Please join us via Zoom to hear Dr. Katrina Korfmacher talk about coalition work in Rochester, NY that led to meaningful policy change and became a national model for reducing childhood lead (Pb) poisoning rates.
In 2000, the City of Rochester, NY had ten times the national rate of childhood lead poisoning. A coalition of educators, government staff, lawyers, community leaders, health professionals, and researchers identified the need for ‘systems change’ at many levels. A cornerstone of these changes was a local lead law mandating visual plus dust wipe inspection of all pre-1978 rental units. Since 2006, the City has conducted over 180,000 inspections and childhood lead poisoning rates have declined 2.4 times faster than elsewhere in New York. This law and related community supports have been widely recognized as a national model, despite the fact that the final policy was weakened from initial drafts, which included stronger provisions for soil testing and porch dust sampling. This presentation will reflect on the role of scientific expertise, research translation, and multiple sources of knowledge in the development, passage, and adaptation of Rochester’s lead law, as well as implications for future local, state, and national policy.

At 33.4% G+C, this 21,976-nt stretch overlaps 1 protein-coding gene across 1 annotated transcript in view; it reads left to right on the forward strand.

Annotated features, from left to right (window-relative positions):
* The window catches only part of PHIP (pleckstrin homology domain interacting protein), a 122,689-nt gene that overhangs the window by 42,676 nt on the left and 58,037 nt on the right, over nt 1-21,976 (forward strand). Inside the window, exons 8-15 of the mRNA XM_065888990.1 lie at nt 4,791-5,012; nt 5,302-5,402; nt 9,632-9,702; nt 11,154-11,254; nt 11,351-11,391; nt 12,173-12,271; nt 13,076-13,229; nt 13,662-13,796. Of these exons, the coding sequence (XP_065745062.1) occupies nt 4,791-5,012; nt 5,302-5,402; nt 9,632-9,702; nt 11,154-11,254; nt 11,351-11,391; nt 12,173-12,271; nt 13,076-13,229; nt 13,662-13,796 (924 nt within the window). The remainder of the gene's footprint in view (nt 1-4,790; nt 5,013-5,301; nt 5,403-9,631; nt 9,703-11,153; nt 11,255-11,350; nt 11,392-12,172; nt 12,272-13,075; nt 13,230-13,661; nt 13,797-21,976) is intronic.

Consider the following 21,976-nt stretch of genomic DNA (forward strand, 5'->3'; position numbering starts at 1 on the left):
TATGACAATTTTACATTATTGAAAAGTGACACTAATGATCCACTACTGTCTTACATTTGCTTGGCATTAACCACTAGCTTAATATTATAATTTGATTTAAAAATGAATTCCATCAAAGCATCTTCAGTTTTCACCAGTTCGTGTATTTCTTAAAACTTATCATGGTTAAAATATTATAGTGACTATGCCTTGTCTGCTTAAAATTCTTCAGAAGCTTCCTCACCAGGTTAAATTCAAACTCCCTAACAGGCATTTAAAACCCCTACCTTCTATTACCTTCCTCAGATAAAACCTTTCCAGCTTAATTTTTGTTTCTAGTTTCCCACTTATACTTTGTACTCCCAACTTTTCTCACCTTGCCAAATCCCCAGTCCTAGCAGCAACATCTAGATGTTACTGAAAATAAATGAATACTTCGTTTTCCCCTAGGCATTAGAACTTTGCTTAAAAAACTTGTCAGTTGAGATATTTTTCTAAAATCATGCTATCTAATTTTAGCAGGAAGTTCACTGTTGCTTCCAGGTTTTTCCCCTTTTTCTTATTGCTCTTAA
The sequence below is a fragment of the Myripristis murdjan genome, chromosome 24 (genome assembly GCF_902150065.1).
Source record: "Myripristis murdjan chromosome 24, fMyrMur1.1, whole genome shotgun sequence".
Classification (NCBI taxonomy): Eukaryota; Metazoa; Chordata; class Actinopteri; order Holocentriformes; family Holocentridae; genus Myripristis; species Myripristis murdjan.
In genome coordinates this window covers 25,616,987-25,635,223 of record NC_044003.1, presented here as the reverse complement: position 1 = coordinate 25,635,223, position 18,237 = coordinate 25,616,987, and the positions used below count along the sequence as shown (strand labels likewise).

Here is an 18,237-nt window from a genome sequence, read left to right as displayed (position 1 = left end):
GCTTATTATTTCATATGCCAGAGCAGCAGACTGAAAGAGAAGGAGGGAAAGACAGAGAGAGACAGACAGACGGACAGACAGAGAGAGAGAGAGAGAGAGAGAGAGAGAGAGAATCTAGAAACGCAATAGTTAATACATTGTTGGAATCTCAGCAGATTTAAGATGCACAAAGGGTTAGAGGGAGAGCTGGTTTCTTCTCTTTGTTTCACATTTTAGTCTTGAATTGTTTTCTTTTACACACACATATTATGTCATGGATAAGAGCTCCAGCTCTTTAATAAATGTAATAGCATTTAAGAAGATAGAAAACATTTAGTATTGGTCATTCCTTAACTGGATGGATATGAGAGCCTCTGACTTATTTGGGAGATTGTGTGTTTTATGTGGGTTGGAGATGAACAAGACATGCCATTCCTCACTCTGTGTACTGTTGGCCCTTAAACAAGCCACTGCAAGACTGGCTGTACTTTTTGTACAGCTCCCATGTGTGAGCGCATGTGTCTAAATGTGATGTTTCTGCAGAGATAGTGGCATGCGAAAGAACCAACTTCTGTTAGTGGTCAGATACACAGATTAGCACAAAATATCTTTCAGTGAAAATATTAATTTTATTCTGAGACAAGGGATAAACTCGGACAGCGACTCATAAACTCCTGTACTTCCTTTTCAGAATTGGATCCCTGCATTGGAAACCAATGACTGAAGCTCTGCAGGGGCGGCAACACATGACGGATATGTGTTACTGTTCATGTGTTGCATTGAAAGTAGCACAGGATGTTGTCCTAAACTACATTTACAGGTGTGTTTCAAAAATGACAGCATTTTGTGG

This talk is occurring as part of a project on “Understanding and Controlling Urban Soil Lead Contamination and Its Impact on Public Health” supported by the Nicholas Institute’s Catalyst Program. The Catalyst Program aims build on the Nicholas Institute’s mission by increasing engagement with Duke faculty to incubate and advance new partnerships, enhance policy-relevant knowledge, and create innovative policy solutions based on new creative synergies.